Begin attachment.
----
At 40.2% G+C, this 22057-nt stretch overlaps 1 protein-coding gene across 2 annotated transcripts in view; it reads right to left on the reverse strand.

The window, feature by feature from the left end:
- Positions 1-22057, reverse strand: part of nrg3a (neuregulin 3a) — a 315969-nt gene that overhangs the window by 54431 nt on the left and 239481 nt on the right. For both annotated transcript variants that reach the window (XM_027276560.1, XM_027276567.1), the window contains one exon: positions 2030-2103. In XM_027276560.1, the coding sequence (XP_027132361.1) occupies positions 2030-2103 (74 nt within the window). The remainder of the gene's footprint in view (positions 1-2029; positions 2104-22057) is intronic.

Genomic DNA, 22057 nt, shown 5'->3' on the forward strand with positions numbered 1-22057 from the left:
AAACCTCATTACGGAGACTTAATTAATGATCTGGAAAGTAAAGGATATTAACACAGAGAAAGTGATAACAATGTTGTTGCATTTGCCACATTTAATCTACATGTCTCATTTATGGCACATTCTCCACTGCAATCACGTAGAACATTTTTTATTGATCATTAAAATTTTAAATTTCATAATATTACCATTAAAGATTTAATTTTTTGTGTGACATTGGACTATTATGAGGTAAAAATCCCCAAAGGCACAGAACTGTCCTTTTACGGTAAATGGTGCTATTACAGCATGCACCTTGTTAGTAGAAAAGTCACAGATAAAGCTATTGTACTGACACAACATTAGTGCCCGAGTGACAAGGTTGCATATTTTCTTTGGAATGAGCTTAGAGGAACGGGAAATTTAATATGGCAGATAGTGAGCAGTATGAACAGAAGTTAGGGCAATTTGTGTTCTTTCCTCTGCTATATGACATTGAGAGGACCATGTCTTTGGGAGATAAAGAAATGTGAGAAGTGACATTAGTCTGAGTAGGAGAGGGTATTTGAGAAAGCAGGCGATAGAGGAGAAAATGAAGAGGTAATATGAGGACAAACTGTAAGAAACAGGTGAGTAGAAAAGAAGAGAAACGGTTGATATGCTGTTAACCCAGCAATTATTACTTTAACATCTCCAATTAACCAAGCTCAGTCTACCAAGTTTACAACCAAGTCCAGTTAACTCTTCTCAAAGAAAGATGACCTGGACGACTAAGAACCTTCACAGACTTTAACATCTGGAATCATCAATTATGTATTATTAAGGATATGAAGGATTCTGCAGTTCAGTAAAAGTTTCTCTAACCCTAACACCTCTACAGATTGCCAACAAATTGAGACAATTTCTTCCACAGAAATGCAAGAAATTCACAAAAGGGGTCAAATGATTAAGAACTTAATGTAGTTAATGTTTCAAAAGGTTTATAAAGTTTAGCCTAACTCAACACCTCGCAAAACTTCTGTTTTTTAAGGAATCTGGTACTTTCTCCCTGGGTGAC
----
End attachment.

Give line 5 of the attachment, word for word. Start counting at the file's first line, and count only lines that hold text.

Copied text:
AAACCTCATTACGGAGACTTAATTAATGATCTGGAAAGTAAAGGATATTAACACAGAGAAAGTGATAACAATGTTGTTGCATTTGCCACATTTAATCTACATGTCTCATTTATGGCACATTCTCCACTGCAATCACGTAGAACATTTTTTATTGATCATTAAAATTTTAAATTTCATAATATTACCATTAAAGATTTAATTTTTTGTGTGACATTGGACTATTATGAGGTAAAAATCCCCAAAGGCACAGAACTGTCCTTTTACGGTAAATGGTGCTATTACAGCATGCACCTTGTTAGTAGAAAAGTCACAGATAAAGCTATTGTACTGACACAACATTAGTGCCCGAGTGACAAGGTTGCATATTTTCTTTGGAATGAGCTTAGAGGAACGGGAAATTTAATATGGCAGATAGTGAGCAGTATGAACAGAAGTTAGGGCAATTTGTGTTCTTTCCTCTGCTATATGACATTGAGAGGACCATGTCTTTGGGAGATAAAGAAATGTGAGAAGTGACATTAGTCTGAGTAGGAGAGGGTATTTGAGAAAGCAGGCGATAGAGGAGAAAATGAAGAGGTAATATGAGGACAAACTGTAAGAAACAGGTGAGTAGAAAAGAAGAGAAACGGTTGATATGCTGTTAACCCAGCAATTATTACTTTAACATCTCCAATTAACCAAGCTCAGTCTACCAAGTTTACAACCAAGTCCAGTTAACTCTTCTCAAAGAAAGATGACCTGGACGACTAAGAACCTTCACAGACTTTAACATCTGGAATCATCAATTATGTATTATTAAGGATATGAAGGATTCTGCAGTTCAGTAAAAGTTTCTCTAACCCTAACACCTCTACAGATTGCCAACAAATTGAGACAATTTCTTCCACAGAAATGCAAGAAATTCACAAAAGGGGTCAAATGATTAAGAACTTAATGTAGTTAATGTTTCAAAAGGTTTATAAAGTTTAGCCTAACTCAACACCTCGCAAAACTTCTGTTTTTTAAGGAATCTGGTACTTTCTCCCTGGGTGAC